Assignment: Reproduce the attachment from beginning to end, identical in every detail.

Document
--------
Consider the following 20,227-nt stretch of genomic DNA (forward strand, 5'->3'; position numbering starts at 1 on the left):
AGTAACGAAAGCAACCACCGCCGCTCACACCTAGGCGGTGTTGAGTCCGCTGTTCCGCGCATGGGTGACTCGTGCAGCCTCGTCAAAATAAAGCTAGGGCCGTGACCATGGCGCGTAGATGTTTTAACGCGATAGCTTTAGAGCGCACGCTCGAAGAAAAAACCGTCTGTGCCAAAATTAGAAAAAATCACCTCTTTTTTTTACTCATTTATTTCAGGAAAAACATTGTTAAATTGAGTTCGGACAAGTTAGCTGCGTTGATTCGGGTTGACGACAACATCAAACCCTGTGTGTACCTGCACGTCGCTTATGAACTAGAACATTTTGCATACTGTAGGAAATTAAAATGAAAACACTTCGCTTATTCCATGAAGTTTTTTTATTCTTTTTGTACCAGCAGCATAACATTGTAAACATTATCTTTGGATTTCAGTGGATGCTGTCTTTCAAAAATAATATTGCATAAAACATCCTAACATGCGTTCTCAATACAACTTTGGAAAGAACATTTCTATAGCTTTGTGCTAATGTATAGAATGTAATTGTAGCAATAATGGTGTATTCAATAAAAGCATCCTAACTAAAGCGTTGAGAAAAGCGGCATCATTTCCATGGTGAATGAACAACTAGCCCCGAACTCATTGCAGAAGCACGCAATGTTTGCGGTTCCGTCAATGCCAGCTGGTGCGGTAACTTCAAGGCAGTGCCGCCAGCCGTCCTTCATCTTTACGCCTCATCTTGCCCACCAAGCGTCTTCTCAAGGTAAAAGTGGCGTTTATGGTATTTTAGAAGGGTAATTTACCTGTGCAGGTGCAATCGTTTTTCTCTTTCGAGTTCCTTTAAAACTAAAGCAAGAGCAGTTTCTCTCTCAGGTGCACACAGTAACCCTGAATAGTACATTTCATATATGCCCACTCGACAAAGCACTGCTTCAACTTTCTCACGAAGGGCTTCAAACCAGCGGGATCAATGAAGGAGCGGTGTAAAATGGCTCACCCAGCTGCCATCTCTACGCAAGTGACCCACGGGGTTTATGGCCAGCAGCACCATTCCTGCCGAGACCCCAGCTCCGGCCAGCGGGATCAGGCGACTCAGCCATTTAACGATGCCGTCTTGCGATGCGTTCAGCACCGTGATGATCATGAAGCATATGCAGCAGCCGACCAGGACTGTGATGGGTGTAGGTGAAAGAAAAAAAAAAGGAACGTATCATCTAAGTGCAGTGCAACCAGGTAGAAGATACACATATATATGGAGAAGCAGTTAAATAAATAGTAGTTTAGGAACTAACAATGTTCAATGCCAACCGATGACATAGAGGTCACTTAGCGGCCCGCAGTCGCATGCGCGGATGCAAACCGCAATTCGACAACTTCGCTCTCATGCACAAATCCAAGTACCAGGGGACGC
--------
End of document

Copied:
Consider the following 20,227-nt stretch of genomic DNA (forward strand, 5'->3'; position numbering starts at 1 on the left):
AGTAACGAAAGCAACCACCGCCGCTCACACCTAGGCGGTGTTGAGTCCGCTGTTCCGCGCATGGGTGACTCGTGCAGCCTCGTCAAAATAAAGCTAGGGCCGTGACCATGGCGCGTAGATGTTTTAACGCGATAGCTTTAGAGCGCACGCTCGAAGAAAAAACCGTCTGTGCCAAAATTAGAAAAAATCACCTCTTTTTTTTACTCATTTATTTCAGGAAAAACATTGTTAAATTGAGTTCGGACAAGTTAGCTGCGTTGATTCGGGTTGACGACAACATCAAACCCTGTGTGTACCTGCACGTCGCTTATGAACTAGAACATTTTGCATACTGTAGGAAATTAAAATGAAAACACTTCGCTTATTCCATGAAGTTTTTTTATTCTTTTTGTACCAGCAGCATAACATTGTAAACATTATCTTTGGATTTCAGTGGATGCTGTCTTTCAAAAATAATATTGCATAAAACATCCTAACATGCGTTCTCAATACAACTTTGGAAAGAACATTTCTATAGCTTTGTGCTAATGTATAGAATGTAATTGTAGCAATAATGGTGTATTCAATAAAAGCATCCTAACTAAAGCGTTGAGAAAAGCGGCATCATTTCCATGGTGAATGAACAACTAGCCCCGAACTCATTGCAGAAGCACGCAATGTTTGCGGTTCCGTCAATGCCAGCTGGTGCGGTAACTTCAAGGCAGTGCCGCCAGCCGTCCTTCATCTTTACGCCTCATCTTGCCCACCAAGCGTCTTCTCAAGGTAAAAGTGGCGTTTATGGTATTTTAGAAGGGTAATTTACCTGTGCAGGTGCAATCGTTTTTCTCTTTCGAGTTCCTTTAAAACTAAAGCAAGAGCAGTTTCTCTCTCAGGTGCACACAGTAACCCTGAATAGTACATTTCATATATGCCCACTCGACAAAGCACTGCTTCAACTTTCTCACGAAGGGCTTCAAACCAGCGGGATCAATGAAGGAGCGGTGTAAAATGGCTCACCCAGCTGCCATCTCTACGCAAGTGACCCACGGGGTTTATGGCCAGCAGCACCATTCCTGCCGAGACCCCAGCTCCGGCCAGCGGGATCAGGCGACTCAGCCATTTAACGATGCCGTCTTGCGATGCGTTCAGCACCGTGATGATCATGAAGCATATGCAGCAGCCGACCAGGACTGTGATGGGTGTAGGTGAAAGAAAAAAAAAAGGAACGTATCATCTAAGTGCAGTGCAACCAGGTAGAAGATACACATATATATGGAGAAGCAGTTAAATAAATAGTAGTTTAGGAACTAACAATGTTCAATGCCAACCGATGACATAGAGGTCACTTAGCGGCCCGCAGTCGCATGCGCGGATGCAAACCGCAATTCGACAACTTCGCTCTCATGCACAAATCCAAGTACCAGGGGACGC